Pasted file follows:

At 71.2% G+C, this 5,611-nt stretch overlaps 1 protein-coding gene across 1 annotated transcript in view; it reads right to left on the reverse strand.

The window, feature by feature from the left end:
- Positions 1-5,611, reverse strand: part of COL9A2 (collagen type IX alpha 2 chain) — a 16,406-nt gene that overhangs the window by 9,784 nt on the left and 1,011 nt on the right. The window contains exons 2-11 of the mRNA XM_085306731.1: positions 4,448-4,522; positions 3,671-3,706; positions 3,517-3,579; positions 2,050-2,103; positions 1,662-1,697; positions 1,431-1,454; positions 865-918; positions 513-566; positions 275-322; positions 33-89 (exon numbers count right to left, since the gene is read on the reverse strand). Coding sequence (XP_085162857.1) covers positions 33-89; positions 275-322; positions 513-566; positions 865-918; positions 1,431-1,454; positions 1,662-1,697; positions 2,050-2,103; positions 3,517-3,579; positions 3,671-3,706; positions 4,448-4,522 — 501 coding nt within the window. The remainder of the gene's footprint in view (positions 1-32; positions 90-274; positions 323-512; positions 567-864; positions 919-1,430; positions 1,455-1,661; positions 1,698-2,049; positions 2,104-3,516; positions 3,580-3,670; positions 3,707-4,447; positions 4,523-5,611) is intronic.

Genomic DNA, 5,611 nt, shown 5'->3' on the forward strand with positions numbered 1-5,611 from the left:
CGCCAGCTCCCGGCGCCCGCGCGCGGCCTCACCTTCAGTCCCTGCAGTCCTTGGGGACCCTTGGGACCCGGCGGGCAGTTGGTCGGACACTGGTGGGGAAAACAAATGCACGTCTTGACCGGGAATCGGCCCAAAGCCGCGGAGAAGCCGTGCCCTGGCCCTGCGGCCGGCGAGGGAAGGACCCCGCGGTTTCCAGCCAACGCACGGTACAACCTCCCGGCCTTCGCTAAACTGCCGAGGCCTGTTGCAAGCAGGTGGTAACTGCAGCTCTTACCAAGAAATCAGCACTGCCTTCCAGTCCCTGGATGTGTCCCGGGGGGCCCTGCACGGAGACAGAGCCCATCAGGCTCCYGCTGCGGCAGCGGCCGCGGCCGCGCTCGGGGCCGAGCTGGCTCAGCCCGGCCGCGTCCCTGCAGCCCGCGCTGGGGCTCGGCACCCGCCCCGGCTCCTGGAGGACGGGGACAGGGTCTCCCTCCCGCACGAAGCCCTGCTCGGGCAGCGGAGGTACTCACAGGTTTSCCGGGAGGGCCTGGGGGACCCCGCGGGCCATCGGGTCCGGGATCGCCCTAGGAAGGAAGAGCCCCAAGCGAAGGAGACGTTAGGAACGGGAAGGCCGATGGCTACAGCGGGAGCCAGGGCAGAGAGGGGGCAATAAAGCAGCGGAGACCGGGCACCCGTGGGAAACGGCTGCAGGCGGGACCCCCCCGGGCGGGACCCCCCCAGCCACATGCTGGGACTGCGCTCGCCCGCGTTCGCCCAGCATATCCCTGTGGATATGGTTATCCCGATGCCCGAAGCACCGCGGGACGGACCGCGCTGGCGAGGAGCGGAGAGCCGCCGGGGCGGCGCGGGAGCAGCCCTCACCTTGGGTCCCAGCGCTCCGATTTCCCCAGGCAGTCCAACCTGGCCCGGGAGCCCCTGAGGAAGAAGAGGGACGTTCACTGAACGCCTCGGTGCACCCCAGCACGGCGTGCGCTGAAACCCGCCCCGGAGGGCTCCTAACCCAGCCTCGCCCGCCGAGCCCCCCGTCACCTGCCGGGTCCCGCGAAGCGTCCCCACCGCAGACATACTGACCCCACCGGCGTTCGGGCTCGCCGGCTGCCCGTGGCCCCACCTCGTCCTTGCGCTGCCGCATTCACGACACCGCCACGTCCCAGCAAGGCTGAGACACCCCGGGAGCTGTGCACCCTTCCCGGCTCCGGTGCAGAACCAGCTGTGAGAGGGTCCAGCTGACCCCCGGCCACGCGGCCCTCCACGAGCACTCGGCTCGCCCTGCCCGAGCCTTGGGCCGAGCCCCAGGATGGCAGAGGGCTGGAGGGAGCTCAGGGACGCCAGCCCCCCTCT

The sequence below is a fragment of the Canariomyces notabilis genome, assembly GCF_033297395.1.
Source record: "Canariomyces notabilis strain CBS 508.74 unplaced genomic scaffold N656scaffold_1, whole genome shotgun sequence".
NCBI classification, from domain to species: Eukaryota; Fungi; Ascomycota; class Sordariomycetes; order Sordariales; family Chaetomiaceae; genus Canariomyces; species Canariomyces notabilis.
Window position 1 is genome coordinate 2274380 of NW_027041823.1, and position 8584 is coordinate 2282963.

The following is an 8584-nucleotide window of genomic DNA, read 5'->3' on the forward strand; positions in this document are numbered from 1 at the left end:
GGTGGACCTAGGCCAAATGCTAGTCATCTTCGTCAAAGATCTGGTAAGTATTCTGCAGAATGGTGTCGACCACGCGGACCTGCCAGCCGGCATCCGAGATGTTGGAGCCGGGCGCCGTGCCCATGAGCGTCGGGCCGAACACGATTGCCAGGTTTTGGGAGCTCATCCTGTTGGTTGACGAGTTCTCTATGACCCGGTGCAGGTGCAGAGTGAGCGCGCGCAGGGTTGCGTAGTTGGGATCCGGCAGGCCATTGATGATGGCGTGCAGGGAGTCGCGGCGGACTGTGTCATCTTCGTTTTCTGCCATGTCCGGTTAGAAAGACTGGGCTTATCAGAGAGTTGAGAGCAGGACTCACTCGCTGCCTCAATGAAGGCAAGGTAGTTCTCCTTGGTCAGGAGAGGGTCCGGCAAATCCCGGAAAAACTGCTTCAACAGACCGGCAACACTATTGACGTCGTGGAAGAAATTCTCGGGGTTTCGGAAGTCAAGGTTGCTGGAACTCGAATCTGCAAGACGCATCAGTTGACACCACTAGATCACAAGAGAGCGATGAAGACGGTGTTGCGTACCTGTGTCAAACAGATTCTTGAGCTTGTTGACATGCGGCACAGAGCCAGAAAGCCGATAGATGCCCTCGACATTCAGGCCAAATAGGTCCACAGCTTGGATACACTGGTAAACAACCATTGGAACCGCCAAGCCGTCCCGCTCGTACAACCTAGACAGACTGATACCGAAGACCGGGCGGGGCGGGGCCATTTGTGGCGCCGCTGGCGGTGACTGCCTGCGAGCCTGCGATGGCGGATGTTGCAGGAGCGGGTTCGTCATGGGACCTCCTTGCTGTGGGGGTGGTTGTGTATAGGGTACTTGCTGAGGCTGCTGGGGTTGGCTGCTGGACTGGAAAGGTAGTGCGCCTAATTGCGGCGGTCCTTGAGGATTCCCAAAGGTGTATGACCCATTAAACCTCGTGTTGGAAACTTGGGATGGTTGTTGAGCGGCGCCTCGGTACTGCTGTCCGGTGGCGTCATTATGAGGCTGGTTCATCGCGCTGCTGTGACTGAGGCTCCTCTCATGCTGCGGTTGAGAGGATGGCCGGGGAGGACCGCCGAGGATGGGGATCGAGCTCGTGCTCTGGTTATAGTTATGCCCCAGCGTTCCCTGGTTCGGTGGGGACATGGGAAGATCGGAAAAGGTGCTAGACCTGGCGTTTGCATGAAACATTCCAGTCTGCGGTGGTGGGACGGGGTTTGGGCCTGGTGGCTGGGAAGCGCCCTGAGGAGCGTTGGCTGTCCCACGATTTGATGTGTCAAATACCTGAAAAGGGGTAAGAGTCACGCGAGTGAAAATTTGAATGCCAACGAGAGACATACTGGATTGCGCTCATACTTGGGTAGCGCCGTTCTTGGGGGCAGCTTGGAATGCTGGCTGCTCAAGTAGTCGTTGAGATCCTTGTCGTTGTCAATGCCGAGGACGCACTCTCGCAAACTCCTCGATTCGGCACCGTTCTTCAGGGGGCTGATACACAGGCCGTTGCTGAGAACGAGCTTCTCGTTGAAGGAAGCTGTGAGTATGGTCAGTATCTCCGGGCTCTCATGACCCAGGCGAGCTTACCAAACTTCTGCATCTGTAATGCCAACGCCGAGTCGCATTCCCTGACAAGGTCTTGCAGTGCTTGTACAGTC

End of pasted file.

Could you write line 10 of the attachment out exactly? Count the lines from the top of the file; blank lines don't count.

The following is an 8584-nucleotide window of genomic DNA, read 5'->3' on the forward strand; positions in this document are numbered from 1 at the left end: